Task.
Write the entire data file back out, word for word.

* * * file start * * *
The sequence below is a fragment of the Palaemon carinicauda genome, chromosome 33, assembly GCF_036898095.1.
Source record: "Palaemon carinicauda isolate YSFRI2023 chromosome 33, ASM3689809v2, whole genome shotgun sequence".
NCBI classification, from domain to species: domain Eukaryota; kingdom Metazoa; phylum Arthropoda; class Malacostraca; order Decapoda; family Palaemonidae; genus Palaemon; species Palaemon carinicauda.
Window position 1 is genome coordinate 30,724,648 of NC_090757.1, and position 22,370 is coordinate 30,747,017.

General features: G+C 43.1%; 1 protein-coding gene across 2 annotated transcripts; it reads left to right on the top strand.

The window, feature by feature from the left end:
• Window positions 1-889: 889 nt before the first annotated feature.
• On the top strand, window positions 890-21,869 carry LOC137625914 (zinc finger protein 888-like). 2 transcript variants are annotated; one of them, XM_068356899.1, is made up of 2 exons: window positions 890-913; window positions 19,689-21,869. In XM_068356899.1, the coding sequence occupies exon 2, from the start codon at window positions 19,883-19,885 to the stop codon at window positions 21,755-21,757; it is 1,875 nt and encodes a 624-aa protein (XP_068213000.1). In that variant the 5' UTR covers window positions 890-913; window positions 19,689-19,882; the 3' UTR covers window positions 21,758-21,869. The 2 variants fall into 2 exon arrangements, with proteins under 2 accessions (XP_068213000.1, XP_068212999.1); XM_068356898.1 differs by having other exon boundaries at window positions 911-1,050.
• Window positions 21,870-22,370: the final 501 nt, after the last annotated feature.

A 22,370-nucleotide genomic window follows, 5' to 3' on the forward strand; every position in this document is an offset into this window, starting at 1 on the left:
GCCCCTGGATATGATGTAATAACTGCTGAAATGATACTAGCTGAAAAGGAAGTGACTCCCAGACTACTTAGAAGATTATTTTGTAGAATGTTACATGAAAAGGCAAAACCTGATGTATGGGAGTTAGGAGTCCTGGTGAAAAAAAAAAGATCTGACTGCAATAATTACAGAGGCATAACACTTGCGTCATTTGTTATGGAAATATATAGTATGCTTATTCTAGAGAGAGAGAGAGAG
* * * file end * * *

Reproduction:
The sequence below is a fragment of the Palaemon carinicauda genome, chromosome 33, assembly GCF_036898095.1.
Source record: "Palaemon carinicauda isolate YSFRI2023 chromosome 33, ASM3689809v2, whole genome shotgun sequence".
NCBI classification, from domain to species: domain Eukaryota; kingdom Metazoa; phylum Arthropoda; class Malacostraca; order Decapoda; family Palaemonidae; genus Palaemon; species Palaemon carinicauda.
Window position 1 is genome coordinate 30,724,648 of NC_090757.1, and position 22,370 is coordinate 30,747,017.

General features: G+C 43.1%; 1 protein-coding gene across 2 annotated transcripts; it reads left to right on the top strand.

The window, feature by feature from the left end:
• Window positions 1-889: 889 nt before the first annotated feature.
• On the top strand, window positions 890-21,869 carry LOC137625914 (zinc finger protein 888-like). 2 transcript variants are annotated; one of them, XM_068356899.1, is made up of 2 exons: window positions 890-913; window positions 19,689-21,869. In XM_068356899.1, the coding sequence occupies exon 2, from the start codon at window positions 19,883-19,885 to the stop codon at window positions 21,755-21,757; it is 1,875 nt and encodes a 624-aa protein (XP_068213000.1). In that variant the 5' UTR covers window positions 890-913; window positions 19,689-19,882; the 3' UTR covers window positions 21,758-21,869. The 2 variants fall into 2 exon arrangements, with proteins under 2 accessions (XP_068213000.1, XP_068212999.1); XM_068356898.1 differs by having other exon boundaries at window positions 911-1,050.
• Window positions 21,870-22,370: the final 501 nt, after the last annotated feature.

A 22,370-nucleotide genomic window follows, 5' to 3' on the forward strand; every position in this document is an offset into this window, starting at 1 on the left:
GCCCCTGGATATGATGTAATAACTGCTGAAATGATACTAGCTGAAAAGGAAGTGACTCCCAGACTACTTAGAAGATTATTTTGTAGAATGTTACATGAAAAGGCAAAACCTGATGTATGGGAGTTAGGAGTCCTGGTGAAAAAAAAAAGATCTGACTGCAATAATTACAGAGGCATAACACTTGCGTCATTTGTTATGGAAATATATAGTATGCTTATTCTAGAGAGAGAGAGAGAG